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Gift Planning Amidst the Looming Exclusion Reduction

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In the realm of estate planning, there's a significant development on the horizon that demands attention – the pending change in a taxpayer's lifetime gift exclusion. The lifetime gift exclusion is a crucial component of the U.S. tax code that allows individuals to make gifts up to a certain dollar amount over the course of their lifetime without incurring federal gift tax. This exclusion has witnessed a series of adjustments over the years, reaching a peak in recent years. With the new 2024 level, gifts up to $13.61 million (that’s $27.22 million for a married couple) can be made on a tax-free basis. However, this is slated to change at the end of 2025, falling by an estimated 50%. Given the impending reduction in the lifetime gift exclusion, there is a pressing need for individuals to evaluate their estate plans and consider making strategic gifts sooner rather than later.

Let’s pretend my wife and I have a current estate worth $20 million. (Obviously, that’s not true otherwise I wouldn’t be writing this right now, I’d be learning how to kite-surf in the Dominican Republic. But back to my point.) If we transferred our estates right now, there would be no tax consequence. If, however, we did nothing and we were both consumed by a pod of orcas while kite surfing in the Dominican Republic in 2026, our estates could incur a potential liability of over $2 million. Think how that would go over with our kids. We just shafted them out of a really nice vacation home. Of course, they’d be too overcome with grief to notice.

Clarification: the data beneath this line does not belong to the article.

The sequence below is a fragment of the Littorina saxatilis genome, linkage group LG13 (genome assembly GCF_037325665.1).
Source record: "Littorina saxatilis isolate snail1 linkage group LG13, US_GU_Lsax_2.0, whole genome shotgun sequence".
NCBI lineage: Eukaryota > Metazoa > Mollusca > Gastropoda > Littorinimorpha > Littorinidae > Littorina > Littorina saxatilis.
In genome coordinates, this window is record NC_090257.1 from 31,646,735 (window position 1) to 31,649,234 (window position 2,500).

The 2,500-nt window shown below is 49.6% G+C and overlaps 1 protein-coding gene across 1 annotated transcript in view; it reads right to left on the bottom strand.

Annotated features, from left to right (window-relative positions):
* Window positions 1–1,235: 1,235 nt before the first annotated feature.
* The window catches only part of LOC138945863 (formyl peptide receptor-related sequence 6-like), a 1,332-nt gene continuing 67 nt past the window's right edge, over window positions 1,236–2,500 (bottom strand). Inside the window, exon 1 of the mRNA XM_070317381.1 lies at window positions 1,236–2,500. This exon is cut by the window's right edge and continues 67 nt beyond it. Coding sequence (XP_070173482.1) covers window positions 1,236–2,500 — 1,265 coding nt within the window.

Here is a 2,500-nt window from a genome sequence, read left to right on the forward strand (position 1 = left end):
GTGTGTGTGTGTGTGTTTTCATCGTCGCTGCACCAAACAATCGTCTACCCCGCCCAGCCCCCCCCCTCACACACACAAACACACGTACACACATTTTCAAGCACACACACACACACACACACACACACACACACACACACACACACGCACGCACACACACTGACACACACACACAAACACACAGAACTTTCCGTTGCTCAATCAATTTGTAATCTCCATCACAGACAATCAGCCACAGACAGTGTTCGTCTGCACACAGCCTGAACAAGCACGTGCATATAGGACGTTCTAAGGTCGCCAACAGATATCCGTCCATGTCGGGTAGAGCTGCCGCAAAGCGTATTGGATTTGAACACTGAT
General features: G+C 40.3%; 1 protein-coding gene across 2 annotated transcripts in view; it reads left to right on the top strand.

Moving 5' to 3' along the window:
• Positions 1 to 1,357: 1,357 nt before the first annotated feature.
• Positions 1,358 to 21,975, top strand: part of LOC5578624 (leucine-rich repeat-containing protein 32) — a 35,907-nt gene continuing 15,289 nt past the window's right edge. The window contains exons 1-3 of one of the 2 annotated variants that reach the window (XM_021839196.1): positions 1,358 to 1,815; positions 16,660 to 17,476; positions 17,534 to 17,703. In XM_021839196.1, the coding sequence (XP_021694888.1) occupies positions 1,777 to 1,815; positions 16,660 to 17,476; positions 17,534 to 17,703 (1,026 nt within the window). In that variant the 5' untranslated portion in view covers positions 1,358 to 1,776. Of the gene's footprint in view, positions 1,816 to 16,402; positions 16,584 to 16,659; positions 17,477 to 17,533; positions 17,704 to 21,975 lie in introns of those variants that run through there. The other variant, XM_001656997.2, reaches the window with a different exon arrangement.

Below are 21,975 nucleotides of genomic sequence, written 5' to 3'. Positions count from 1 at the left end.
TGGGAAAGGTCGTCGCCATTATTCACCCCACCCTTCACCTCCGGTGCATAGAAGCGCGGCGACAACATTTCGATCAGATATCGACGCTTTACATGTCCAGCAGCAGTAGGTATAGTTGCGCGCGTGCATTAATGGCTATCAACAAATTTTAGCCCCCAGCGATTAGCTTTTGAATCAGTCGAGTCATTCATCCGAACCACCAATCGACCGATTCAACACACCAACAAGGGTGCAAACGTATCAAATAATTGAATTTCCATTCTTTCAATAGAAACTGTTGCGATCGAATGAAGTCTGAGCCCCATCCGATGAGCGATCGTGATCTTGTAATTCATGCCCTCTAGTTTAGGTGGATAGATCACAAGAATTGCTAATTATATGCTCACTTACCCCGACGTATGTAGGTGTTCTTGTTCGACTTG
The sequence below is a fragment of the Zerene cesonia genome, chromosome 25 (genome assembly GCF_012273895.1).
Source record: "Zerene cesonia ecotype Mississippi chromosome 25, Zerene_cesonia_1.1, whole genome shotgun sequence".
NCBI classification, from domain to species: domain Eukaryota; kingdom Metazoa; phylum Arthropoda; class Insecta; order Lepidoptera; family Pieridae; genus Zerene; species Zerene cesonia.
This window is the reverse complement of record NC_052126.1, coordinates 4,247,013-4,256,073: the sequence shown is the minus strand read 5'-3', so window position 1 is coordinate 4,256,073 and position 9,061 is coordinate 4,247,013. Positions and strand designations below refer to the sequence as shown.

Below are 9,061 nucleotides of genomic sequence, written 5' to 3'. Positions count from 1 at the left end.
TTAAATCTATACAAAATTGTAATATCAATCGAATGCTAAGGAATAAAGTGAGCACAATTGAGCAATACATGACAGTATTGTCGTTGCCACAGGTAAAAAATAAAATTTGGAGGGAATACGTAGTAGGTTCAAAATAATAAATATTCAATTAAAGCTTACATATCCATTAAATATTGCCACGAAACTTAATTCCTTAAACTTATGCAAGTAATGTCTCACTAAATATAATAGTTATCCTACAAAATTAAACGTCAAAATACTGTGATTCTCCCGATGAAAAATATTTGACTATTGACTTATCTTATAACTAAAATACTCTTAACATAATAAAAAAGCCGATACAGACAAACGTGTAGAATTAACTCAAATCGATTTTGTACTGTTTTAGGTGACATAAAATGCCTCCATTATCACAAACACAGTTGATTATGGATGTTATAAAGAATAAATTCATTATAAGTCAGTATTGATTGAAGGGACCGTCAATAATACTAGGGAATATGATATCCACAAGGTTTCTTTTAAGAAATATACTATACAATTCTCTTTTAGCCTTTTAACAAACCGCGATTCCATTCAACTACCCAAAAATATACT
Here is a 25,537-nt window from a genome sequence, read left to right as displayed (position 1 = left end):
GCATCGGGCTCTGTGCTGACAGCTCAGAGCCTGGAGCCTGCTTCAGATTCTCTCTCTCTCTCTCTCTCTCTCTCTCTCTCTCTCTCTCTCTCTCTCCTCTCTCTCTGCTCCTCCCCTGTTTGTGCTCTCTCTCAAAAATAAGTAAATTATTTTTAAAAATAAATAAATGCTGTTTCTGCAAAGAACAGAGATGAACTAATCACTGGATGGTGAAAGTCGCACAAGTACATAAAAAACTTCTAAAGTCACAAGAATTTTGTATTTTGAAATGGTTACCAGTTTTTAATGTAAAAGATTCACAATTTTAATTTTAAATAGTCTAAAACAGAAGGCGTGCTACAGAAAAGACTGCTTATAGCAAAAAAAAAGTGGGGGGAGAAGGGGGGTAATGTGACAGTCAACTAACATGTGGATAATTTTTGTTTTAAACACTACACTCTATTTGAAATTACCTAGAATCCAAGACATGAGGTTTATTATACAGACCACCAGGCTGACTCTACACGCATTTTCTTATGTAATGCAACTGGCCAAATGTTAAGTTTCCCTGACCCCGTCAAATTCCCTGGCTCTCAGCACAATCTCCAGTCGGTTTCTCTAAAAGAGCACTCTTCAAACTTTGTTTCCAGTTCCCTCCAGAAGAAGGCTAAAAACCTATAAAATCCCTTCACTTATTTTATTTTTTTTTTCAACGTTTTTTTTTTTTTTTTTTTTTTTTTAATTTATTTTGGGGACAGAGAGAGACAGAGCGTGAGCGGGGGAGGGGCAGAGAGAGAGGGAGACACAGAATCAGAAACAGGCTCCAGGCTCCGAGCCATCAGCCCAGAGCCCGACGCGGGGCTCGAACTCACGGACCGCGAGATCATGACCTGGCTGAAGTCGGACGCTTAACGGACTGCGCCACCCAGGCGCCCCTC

Here are key reasons why proper gift planning now is of paramount importance:

  • Acting now allows individuals to take advantage of the current, more favorable exclusion levels. By making strategic gifts before the reduction, taxpayers can maximize the amount of wealth transferred tax-free.
  • Strategic gift planning enables individuals to carefully consider which assets to transfer, whether it be cash, real estate, investments, or other valuable holdings. This provides flexibility in crafting a plan that aligns with individual financial goals.

Economic conditions can be unpredictable, and market fluctuations may impact the value of assets. By initiating gift planning now, individuals can navigate potential market volatility and make informed decisions about when and how to transfer assets.

Engaging with financial advisors and estate planning professionals is essential to navigating these changes successfully and ensuring that individual goals align with the evolving tax landscape.

Tell me what's on your mind. Write me at lbell@meadenmoore.com or try the old fashioned way by calling 216-928-5360.  

Lloyd W.W. Bell III is Director of the Cor­porate Finance Group at Meaden & Moore. He has over 20 years of experience in financial management.

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